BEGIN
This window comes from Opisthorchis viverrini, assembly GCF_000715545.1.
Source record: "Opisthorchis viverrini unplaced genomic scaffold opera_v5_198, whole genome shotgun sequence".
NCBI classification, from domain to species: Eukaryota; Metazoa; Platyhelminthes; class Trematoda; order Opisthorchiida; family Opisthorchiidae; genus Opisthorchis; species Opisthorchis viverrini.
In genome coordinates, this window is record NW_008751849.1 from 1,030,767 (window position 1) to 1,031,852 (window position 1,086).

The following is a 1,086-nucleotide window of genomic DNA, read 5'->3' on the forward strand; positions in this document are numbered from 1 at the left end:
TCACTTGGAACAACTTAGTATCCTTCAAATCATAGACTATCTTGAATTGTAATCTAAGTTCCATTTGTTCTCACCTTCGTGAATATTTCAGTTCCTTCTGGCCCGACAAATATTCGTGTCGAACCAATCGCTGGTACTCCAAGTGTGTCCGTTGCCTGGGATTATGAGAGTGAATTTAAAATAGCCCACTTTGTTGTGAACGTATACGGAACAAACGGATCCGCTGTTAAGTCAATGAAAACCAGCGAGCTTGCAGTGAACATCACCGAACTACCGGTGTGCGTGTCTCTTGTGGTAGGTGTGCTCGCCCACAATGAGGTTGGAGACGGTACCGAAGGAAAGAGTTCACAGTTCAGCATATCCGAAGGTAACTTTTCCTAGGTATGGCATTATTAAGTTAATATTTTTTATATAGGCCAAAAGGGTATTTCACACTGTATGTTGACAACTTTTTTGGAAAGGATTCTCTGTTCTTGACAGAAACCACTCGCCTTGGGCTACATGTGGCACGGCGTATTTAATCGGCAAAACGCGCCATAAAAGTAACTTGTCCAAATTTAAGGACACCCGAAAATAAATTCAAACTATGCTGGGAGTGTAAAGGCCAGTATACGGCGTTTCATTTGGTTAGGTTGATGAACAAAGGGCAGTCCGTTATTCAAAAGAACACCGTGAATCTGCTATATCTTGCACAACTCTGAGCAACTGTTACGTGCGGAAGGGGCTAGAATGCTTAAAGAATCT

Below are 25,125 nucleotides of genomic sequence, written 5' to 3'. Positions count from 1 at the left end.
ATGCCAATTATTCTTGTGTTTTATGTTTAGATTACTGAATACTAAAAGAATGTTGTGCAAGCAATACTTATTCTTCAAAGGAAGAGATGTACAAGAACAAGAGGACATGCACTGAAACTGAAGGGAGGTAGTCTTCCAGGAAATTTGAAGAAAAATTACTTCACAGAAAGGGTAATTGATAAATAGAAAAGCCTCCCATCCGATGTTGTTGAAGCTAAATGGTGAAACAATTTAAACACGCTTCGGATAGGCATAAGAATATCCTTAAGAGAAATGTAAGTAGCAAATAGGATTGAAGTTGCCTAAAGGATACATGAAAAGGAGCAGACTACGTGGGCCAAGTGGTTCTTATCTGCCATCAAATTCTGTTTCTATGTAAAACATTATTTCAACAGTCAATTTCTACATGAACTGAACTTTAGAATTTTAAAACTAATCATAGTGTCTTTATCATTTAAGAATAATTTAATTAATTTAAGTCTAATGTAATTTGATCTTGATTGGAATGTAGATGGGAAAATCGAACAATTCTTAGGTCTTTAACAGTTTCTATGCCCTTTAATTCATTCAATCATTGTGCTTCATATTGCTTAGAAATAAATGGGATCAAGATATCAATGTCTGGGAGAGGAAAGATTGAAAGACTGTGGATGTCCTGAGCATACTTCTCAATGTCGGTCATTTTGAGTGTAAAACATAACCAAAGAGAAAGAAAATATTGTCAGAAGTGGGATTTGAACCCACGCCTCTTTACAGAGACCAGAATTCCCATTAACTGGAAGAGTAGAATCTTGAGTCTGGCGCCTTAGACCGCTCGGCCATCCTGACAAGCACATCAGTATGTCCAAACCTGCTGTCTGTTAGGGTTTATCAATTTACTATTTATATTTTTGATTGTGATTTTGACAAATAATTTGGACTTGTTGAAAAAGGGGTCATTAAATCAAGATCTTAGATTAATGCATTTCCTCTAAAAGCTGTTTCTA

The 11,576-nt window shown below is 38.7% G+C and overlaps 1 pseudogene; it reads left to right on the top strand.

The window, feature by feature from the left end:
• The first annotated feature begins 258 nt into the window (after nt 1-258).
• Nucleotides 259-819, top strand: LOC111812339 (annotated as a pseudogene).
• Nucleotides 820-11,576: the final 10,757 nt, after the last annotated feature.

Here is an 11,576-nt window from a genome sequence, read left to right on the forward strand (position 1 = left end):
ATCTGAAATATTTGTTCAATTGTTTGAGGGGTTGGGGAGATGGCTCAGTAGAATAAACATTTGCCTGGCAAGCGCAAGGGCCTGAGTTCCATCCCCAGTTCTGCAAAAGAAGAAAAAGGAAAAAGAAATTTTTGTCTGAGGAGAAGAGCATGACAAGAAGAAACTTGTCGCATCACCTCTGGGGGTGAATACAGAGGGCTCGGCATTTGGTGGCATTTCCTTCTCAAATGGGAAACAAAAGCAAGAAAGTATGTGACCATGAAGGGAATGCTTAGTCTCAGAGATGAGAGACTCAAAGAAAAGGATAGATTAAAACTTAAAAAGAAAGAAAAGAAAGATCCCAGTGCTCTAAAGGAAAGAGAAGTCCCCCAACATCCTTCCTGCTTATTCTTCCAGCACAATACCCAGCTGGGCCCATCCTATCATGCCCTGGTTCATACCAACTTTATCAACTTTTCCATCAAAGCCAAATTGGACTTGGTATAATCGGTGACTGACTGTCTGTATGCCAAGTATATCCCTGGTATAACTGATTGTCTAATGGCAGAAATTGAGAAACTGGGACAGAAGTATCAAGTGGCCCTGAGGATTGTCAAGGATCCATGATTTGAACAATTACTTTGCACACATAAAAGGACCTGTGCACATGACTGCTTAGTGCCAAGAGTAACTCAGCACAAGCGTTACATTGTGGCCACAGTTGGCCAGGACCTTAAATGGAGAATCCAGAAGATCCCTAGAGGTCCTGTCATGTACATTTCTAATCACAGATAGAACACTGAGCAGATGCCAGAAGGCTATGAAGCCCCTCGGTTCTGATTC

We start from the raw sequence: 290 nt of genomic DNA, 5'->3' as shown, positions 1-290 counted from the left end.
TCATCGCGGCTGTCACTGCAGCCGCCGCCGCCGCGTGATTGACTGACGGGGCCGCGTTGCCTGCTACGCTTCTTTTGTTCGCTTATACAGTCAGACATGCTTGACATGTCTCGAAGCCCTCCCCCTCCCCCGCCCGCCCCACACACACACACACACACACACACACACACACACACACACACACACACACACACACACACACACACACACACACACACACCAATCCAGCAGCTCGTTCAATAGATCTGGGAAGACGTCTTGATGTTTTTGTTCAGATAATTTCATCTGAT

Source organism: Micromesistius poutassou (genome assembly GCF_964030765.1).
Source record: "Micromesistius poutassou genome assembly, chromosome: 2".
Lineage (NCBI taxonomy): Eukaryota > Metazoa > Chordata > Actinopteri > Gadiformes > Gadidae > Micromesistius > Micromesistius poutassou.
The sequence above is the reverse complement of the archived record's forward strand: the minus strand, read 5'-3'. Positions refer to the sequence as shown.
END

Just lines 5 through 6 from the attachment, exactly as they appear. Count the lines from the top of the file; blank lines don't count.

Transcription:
The following is a 1,086-nucleotide window of genomic DNA, read 5'->3' on the forward strand; positions in this document are numbered from 1 at the left end:
TCACTTGGAACAACTTAGTATCCTTCAAATCATAGACTATCTTGAATTGTAATCTAAGTTCCATTTGTTCTCACCTTCGTGAATATTTCAGTTCCTTCTGGCCCGACAAATATTCGTGTCGAACCAATCGCTGGTACTCCAAGTGTGTCCGTTGCCTGGGATTATGAGAGTGAATTTAAAATAGCCCACTTTGTTGTGAACGTATACGGAACAAACGGATCCGCTGTTAAGTCAATGAAAACCAGCGAGCTTGCAGTGAACATCACCGAACTACCGGTGTGCGTGTCTCTTGTGGTAGGTGTGCTCGCCCACAATGAGGTTGGAGACGGTACCGAAGGAAAGAGTTCACAGTTCAGCATATCCGAAGGTAACTTTTCCTAGGTATGGCATTATTAAGTTAATATTTTTTATATAGGCCAAAAGGGTATTTCACACTGTATGTTGACAACTTTTTTGGAAAGGATTCTCTGTTCTTGACAGAAACCACTCGCCTTGGGCTACATGTGGCACGGCGTATTTAATCGGCAAAACGCGCCATAAAAGTAACTTGTCCAAATTTAAGGACACCCGAAAATAAATTCAAACTATGCTGGGAGTGTAAAGGCCAGTATACGGCGTTTCATTTGGTTAGGTTGATGAACAAAGGGCAGTCCGTTATTCAAAAGAACACCGTGAATCTGCTATATCTTGCACAACTCTGAGCAACTGTTACGTGCGGAAGGGGCTAGAATGCTTAAAGAATCT